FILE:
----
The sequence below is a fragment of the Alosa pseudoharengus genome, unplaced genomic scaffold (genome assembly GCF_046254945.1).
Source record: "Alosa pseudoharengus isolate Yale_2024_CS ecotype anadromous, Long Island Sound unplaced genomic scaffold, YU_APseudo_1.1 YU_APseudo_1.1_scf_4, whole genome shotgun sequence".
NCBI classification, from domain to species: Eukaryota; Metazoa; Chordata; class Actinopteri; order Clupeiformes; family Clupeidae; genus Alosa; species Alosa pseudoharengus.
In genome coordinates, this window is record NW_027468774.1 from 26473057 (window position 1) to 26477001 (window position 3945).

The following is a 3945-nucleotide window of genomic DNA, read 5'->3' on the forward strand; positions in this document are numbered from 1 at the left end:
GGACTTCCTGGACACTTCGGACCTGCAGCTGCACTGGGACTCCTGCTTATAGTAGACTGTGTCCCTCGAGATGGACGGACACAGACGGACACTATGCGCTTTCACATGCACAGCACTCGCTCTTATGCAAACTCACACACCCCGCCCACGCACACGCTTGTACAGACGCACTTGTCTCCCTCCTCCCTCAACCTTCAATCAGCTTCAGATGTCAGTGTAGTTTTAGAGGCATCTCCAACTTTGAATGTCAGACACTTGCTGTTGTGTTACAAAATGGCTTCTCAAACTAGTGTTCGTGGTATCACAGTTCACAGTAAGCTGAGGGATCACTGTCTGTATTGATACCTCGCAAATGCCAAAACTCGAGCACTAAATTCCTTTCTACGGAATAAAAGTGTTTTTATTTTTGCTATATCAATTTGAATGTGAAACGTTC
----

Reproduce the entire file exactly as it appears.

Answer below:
The sequence below is a fragment of the Alosa pseudoharengus genome, unplaced genomic scaffold (genome assembly GCF_046254945.1).
Source record: "Alosa pseudoharengus isolate Yale_2024_CS ecotype anadromous, Long Island Sound unplaced genomic scaffold, YU_APseudo_1.1 YU_APseudo_1.1_scf_4, whole genome shotgun sequence".
NCBI classification, from domain to species: Eukaryota; Metazoa; Chordata; class Actinopteri; order Clupeiformes; family Clupeidae; genus Alosa; species Alosa pseudoharengus.
In genome coordinates, this window is record NW_027468774.1 from 26473057 (window position 1) to 26477001 (window position 3945).

The following is a 3945-nucleotide window of genomic DNA, read 5'->3' on the forward strand; positions in this document are numbered from 1 at the left end:
GGACTTCCTGGACACTTCGGACCTGCAGCTGCACTGGGACTCCTGCTTATAGTAGACTGTGTCCCTCGAGATGGACGGACACAGACGGACACTATGCGCTTTCACATGCACAGCACTCGCTCTTATGCAAACTCACACACCCCGCCCACGCACACGCTTGTACAGACGCACTTGTCTCCCTCCTCCCTCAACCTTCAATCAGCTTCAGATGTCAGTGTAGTTTTAGAGGCATCTCCAACTTTGAATGTCAGACACTTGCTGTTGTGTTACAAAATGGCTTCTCAAACTAGTGTTCGTGGTATCACAGTTCACAGTAAGCTGAGGGATCACTGTCTGTATTGATACCTCGCAAATGCCAAAACTCGAGCACTAAATTCCTTTCTACGGAATAAAAGTGTTTTTATTTTTGCTATATCAATTTGAATGTGAAACGTTC